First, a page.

Fractions are a common stumbling block on the journey to learn mathematics. But they are important to learn and become comfortable with because they are useful in so many situations like cooking and probability. The way to gain this comfort level is to embrace them, use them, and work with them.

Coach Barb decided to stamp out fraction fear and turn it into fraction satisfaction by approaching a fraction directly. She found s to be a willing, albeit wacky, interviewee:

**Coach Barb**: What are you?

: I’m a number. My name is .

**Coach Barb**: Why do you look so funny?

: I am a number that cannot be described by one whole number; two are needed. By the way, missy, I don’t look funny, I look elegant.

**Coach Barb**: Why can’t one number describe you?

: One number does, and that number is ! It’s a perfectly fine number.

Coach Barb: Why can’t one whole number describe you?

: Because my value is between two whole numbers: 0 is too small and 1 is too big.

**Coach Barb**: Do all fractions have values between two whole numbers?

: No. Whole numbers can also be written as fractions. My best girlfriend, 3, sometimes goes by , sometimes by, and sometimes by other names. We’ll talk more about this later, but I’ll let you in on a little secret … she doesn’t do this just so we can have matching tops, though it often is about having matching bottoms.

**Coach Barb**: Please, please tell me now! Why would anyone want to use two whole numbers to describe a number that can be described with one whole number?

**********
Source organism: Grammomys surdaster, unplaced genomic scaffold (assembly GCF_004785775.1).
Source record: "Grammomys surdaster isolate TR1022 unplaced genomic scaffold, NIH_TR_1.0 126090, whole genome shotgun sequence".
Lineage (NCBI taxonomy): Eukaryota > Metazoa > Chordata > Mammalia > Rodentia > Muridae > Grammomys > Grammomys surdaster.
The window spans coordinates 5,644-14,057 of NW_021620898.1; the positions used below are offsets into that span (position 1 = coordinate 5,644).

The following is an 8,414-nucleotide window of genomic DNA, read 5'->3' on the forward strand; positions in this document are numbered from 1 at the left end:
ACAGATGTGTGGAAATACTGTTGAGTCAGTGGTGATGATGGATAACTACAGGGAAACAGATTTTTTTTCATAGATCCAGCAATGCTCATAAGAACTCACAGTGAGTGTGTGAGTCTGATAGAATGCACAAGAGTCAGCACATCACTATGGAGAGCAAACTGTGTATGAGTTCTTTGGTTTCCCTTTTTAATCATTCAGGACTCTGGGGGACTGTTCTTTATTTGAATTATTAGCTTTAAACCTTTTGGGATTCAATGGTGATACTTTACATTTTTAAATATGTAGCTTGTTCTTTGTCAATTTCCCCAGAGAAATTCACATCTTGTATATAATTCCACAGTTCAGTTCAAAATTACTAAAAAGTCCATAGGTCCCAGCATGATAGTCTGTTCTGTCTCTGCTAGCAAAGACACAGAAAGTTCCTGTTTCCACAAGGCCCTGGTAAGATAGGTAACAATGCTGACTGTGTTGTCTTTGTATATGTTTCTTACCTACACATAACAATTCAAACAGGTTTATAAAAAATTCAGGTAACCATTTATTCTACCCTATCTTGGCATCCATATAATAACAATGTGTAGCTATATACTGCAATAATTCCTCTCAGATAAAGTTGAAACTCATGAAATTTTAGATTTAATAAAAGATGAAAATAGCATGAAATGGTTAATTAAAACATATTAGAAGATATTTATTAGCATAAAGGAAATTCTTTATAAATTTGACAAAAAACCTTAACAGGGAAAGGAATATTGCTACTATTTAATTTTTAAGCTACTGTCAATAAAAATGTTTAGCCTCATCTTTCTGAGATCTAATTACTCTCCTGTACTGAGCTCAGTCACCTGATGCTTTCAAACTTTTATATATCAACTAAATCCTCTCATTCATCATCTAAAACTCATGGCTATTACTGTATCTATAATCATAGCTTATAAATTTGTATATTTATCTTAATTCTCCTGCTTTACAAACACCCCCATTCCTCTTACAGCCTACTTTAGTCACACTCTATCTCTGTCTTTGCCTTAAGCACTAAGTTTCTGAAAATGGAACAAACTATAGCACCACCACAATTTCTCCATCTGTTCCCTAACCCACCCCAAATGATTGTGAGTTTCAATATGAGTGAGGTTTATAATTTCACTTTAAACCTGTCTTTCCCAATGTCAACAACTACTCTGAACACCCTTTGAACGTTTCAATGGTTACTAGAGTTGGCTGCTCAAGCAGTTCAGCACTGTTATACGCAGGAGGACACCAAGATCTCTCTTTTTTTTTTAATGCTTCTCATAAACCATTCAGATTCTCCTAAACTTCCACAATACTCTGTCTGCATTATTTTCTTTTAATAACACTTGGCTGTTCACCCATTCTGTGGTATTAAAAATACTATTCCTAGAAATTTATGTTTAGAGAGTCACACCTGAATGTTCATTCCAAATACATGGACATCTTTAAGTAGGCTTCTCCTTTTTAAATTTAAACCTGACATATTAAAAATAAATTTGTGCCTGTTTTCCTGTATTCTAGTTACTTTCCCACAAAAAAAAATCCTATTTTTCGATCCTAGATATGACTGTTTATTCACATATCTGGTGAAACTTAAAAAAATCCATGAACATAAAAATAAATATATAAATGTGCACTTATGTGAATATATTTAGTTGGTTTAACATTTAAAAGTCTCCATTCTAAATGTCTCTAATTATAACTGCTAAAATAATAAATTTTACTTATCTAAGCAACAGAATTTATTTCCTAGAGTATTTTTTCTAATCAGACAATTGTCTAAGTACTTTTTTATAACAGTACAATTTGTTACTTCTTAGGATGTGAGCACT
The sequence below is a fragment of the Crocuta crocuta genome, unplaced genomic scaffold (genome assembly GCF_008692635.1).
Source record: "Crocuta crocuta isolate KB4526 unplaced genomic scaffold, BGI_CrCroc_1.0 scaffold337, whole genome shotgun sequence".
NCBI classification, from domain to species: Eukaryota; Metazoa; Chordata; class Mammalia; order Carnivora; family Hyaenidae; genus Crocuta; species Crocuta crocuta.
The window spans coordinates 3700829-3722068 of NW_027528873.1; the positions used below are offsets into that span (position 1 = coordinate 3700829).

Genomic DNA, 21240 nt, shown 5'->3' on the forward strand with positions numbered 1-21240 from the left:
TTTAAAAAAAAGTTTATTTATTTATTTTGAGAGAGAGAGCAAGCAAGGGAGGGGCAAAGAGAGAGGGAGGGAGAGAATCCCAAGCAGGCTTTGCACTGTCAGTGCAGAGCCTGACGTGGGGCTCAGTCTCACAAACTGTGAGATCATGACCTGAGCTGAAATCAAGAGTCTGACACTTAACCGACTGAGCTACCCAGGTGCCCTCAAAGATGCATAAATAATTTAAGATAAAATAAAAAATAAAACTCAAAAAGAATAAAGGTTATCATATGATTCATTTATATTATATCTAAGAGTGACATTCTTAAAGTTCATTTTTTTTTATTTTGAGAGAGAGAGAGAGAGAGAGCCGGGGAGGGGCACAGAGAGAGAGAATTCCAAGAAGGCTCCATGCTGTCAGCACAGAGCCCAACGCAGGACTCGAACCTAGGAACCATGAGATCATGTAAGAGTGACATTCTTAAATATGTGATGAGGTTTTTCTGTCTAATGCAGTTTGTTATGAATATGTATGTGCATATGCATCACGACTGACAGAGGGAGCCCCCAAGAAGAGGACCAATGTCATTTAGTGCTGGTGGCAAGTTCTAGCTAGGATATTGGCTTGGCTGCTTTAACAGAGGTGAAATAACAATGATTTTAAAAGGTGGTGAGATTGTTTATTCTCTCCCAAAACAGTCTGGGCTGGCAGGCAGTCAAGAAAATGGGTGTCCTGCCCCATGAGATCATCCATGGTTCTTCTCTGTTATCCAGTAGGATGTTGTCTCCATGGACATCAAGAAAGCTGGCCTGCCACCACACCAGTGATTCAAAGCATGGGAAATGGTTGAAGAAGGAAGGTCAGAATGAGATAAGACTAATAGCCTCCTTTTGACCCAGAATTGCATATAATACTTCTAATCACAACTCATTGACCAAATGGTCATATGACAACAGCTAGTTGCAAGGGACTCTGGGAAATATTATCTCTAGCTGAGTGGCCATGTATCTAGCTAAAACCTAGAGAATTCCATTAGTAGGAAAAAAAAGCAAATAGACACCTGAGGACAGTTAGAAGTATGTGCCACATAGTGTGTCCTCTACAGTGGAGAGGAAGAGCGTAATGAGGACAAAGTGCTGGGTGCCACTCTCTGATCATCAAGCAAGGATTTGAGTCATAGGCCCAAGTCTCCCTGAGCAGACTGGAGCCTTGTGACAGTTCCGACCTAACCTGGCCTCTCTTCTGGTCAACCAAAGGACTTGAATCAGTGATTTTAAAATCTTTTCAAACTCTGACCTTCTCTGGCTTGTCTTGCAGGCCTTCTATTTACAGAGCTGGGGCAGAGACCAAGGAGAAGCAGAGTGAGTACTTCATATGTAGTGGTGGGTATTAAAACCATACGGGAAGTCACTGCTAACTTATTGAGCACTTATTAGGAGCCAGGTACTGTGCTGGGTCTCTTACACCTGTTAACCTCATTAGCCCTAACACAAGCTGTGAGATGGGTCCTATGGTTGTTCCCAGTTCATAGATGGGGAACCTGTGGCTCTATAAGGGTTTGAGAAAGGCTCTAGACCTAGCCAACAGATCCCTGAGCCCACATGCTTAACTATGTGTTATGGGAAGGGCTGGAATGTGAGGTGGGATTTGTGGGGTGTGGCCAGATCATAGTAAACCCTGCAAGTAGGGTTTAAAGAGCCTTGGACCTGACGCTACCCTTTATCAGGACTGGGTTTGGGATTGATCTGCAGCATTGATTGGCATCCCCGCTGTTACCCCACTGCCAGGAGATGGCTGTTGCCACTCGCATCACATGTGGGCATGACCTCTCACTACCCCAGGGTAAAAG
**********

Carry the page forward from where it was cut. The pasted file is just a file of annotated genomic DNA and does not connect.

: Don’t beg, dearie; it’s unbecoming. When whole numbers are written as fractions, it is because it’s useful to think of them that way. You may want to compare the whole number with a number that can only be written as a fraction, for instance. Or you might want to combine a whole number with one or more fractions…

*The interview continues in Volume 5, Numbers 1, 2, and 3 of the Girls’ Angle Bulletin.*

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Hi, I’m sorry that this comment is not related to the post at all, but I didn’t find an email address anywhere so I decided to leave a comment if you don’t mind.

I have a question about geometry specifically. In geometry, we learned things like “segment addition postulate” and “area addition postulate,” which were pretty intuitive statements. But then I looked at Euclid’s five postulates, and although he included several intuitive statements, he never bothered to list the “postulates” listed above. Would those statements be considered too intuitive to bother to list? Or is there actually a way to prove them (not demonstrate them)? Because I used to think they were too obvious to bother to attempt to prove, and then I found about the whole Banach-Tarski sphere dissection (which, I admit, I don’t understand very well…)

Hi fiftyducklings, thank you for the questions. Here’s my response. Our email address is girlsangle “at” gmail dot com.